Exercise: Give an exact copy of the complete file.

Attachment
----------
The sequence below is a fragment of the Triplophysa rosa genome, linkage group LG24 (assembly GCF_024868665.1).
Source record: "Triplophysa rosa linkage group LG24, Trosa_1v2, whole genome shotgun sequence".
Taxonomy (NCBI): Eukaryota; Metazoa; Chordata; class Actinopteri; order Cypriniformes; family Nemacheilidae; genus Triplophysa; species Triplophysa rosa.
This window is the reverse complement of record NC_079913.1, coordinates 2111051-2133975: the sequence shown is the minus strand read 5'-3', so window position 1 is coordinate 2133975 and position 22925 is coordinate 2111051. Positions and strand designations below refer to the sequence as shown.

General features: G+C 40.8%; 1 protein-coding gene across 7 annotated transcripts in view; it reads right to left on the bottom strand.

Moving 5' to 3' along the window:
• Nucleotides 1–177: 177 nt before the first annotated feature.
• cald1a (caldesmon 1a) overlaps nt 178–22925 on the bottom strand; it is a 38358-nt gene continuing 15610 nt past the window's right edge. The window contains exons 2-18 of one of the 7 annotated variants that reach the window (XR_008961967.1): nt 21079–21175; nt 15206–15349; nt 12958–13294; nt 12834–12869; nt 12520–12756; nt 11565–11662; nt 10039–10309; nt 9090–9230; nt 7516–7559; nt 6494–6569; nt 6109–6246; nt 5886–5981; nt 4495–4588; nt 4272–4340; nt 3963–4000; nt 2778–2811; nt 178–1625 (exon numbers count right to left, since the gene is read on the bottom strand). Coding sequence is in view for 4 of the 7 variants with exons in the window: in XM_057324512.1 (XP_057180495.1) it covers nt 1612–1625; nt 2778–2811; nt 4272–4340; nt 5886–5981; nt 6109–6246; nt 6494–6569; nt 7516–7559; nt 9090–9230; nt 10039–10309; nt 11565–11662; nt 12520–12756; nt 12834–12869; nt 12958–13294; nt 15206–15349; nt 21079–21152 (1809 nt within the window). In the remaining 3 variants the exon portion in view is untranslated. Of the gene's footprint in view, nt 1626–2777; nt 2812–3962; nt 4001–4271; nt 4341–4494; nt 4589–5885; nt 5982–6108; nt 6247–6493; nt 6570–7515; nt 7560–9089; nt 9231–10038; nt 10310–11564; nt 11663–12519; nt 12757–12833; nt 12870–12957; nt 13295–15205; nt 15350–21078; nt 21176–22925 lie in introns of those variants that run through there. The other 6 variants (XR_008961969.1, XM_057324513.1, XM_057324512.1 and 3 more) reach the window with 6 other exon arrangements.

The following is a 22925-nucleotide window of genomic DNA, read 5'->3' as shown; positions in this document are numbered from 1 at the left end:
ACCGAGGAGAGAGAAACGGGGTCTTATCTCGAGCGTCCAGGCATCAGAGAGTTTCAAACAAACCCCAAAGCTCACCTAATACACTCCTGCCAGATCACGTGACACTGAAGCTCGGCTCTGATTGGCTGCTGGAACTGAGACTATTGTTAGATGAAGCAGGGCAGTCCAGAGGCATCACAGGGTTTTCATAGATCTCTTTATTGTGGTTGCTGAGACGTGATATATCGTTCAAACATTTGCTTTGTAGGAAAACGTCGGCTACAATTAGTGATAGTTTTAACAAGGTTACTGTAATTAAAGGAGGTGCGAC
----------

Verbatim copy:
The sequence below is a fragment of the Triplophysa rosa genome, linkage group LG24 (assembly GCF_024868665.1).
Source record: "Triplophysa rosa linkage group LG24, Trosa_1v2, whole genome shotgun sequence".
Taxonomy (NCBI): Eukaryota; Metazoa; Chordata; class Actinopteri; order Cypriniformes; family Nemacheilidae; genus Triplophysa; species Triplophysa rosa.
This window is the reverse complement of record NC_079913.1, coordinates 2111051-2133975: the sequence shown is the minus strand read 5'-3', so window position 1 is coordinate 2133975 and position 22925 is coordinate 2111051. Positions and strand designations below refer to the sequence as shown.

General features: G+C 40.8%; 1 protein-coding gene across 7 annotated transcripts in view; it reads right to left on the bottom strand.

Moving 5' to 3' along the window:
• Nucleotides 1–177: 177 nt before the first annotated feature.
• cald1a (caldesmon 1a) overlaps nt 178–22925 on the bottom strand; it is a 38358-nt gene continuing 15610 nt past the window's right edge. The window contains exons 2-18 of one of the 7 annotated variants that reach the window (XR_008961967.1): nt 21079–21175; nt 15206–15349; nt 12958–13294; nt 12834–12869; nt 12520–12756; nt 11565–11662; nt 10039–10309; nt 9090–9230; nt 7516–7559; nt 6494–6569; nt 6109–6246; nt 5886–5981; nt 4495–4588; nt 4272–4340; nt 3963–4000; nt 2778–2811; nt 178–1625 (exon numbers count right to left, since the gene is read on the bottom strand). Coding sequence is in view for 4 of the 7 variants with exons in the window: in XM_057324512.1 (XP_057180495.1) it covers nt 1612–1625; nt 2778–2811; nt 4272–4340; nt 5886–5981; nt 6109–6246; nt 6494–6569; nt 7516–7559; nt 9090–9230; nt 10039–10309; nt 11565–11662; nt 12520–12756; nt 12834–12869; nt 12958–13294; nt 15206–15349; nt 21079–21152 (1809 nt within the window). In the remaining 3 variants the exon portion in view is untranslated. Of the gene's footprint in view, nt 1626–2777; nt 2812–3962; nt 4001–4271; nt 4341–4494; nt 4589–5885; nt 5982–6108; nt 6247–6493; nt 6570–7515; nt 7560–9089; nt 9231–10038; nt 10310–11564; nt 11663–12519; nt 12757–12833; nt 12870–12957; nt 13295–15205; nt 15350–21078; nt 21176–22925 lie in introns of those variants that run through there. The other 6 variants (XR_008961969.1, XM_057324513.1, XM_057324512.1 and 3 more) reach the window with 6 other exon arrangements.

The following is a 22925-nucleotide window of genomic DNA, read 5'->3' as shown; positions in this document are numbered from 1 at the left end:
ACCGAGGAGAGAGAAACGGGGTCTTATCTCGAGCGTCCAGGCATCAGAGAGTTTCAAACAAACCCCAAAGCTCACCTAATACACTCCTGCCAGATCACGTGACACTGAAGCTCGGCTCTGATTGGCTGCTGGAACTGAGACTATTGTTAGATGAAGCAGGGCAGTCCAGAGGCATCACAGGGTTTTCATAGATCTCTTTATTGTGGTTGCTGAGACGTGATATATCGTTCAAACATTTGCTTTGTAGGAAAACGTCGGCTACAATTAGTGATAGTTTTAACAAGGTTACTGTAATTAAAGGAGGTGCGAC